"Not a hundred percent," he said. "I just know I took one dumb penalty. That's the one I remember mostly, shooting the puck over the glass. That was the dumb one."
Campbell can be forgiven for not remembering his last penalty, considering it's been so long. For the record, it was a slashing call in the second period of a 2-1 home loss against Washington on Feb. 17.
It was one of only three penalties Campbell took all season, along with a holding call against Toronto on Dec. 27 and that delay-of-game call, at Boston on Dec. 8.
Couple that with the fact Campbell got more ice time during the 2011-12 season than any other player in the NHL and finished tied for second in the League among defensemen with 53 points, and it's easy to see why the Panthers defenseman is one of three finalists for the Lady Byng Award.
"He had a fabulous year," Florida coach Kevin Dineen said. "How great to be recognized as one of the elite in the League at whatever category it is. I don't know if that's the last announcement we'll hear about Brian Campbell. He's just been a real go-to guy for us. He plays the game with skill and character and a heck of a lot of heart. That adds up to someone who's very worthy of the Lady Byng."
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By "last announcement," Dineen no doubt meant the Norris Trophy, awarded to the League's best defenseman. The finalists for that award will be announced on Thursday.
For the Lady Byng, Campbell is joined as a finalist by New York Islanders left wing Matt Moulson and Edmonton Oilers right wing Jordan Eberle.
If he wins, Campbell would become only the third defenseman to win the award, and the first since Red Kelly, following the 1953-54 season.
Since the NHL started announcing three finalists for League awards in the early 1980s, only two defensemen have even been Lady Byng finalists. Detroit's Nicklas Lidstrom has been a finalist five times, including last year, and the Rangers' Brian Leetch was a finalist in 1992.
Should he win the award, Campbell would join Pavel Bure as the only NHL award recipients in Panthers history. Bure won the Maurice "Rocket" Richard Trophy as the League's top goal scorer in 2000 and 2001.
The Lady Byng Trophy is given each year "to the player adjudged to have exhibited the best type of sportsmanship and gentlemanly conduct combined with a high standard of playing ability." The winner is selected by a vote of the Professional Hockey Writers' Association, and will be announced at the 2012 NHL Awards Show, June 20 at the Encore Theater at Wynn Las Vegas.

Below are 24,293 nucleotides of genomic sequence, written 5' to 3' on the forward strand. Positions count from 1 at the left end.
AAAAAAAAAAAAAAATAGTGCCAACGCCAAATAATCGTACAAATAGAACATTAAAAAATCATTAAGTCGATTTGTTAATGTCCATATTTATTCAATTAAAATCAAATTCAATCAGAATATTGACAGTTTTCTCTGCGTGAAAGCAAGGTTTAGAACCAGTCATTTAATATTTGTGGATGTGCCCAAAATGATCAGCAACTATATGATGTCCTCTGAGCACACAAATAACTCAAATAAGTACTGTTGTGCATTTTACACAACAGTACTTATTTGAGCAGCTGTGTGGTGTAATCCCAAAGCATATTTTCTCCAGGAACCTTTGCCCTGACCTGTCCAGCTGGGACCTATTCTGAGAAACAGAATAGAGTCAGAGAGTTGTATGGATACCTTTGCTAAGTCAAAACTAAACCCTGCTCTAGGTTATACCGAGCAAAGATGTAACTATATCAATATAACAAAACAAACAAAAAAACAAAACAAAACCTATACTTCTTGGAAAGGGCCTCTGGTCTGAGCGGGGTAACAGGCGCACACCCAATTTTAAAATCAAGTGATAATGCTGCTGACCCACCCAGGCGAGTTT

"It's obviously a great honor," Campbell said. "I don't think too many defensemen get awarded [the Lady Byng]. I don't know why. It's nice to change it up, I guess, and buck the trend a little bit."
This was the second consecutive season Campbell had only six penalty minutes, but he was limited to 65 games last season with the Chicago Blackhawks. In his first season with the Panthers, Campbell played in all 82 games, finishing with four goals and 49 assists.
Campbell averaged almost 27 minutes a game, seeing action on the power-play and penalty-killing units.
Dineen said Campbell's ability to avoid taking penalties is a result of his skating ability and hockey acumen.
"He never really gets caught out of position where he has to take those kind of fouls and infractions," Dineen said. "He's been a real low-maintenance player from the coaching side of it, and it's great to see the League recognize him as one of the top-tier players and class players of, literally, this generation."
Defense - FLA
GOALS: 1 | ASST: 4 | PTS: 5
SOG: 9 | +/-: -2
For his part, Campbell says he takes pride in playing a clean game.
"You look at some of the stuff that's been going on in the playoffs right now, the game can be played hard and played the right way," Campbell said. "Instead of seeing guys getting hurt, it's good to see guys playing hard, and I think it's starting to clear up a little bit in the playoffs as well."
Right wing Kris Versteeg played with Campbell in Chicago for two seasons (2008-09 and 2009-10) when Campbell had a combined 40 penalty minutes in 150 regular season games.
So Campbell's performance this season was nothing new for him.
"It's not a real shocker," Versteeg said. "I've known Brian for a few years now. It's pretty hard to believe how many penalties he had, but he plays close to 30 minutes a game and only having six to eight penalty minutes this season is pretty remarkable."
Author: Alain Poupart | NHL.com Correspondent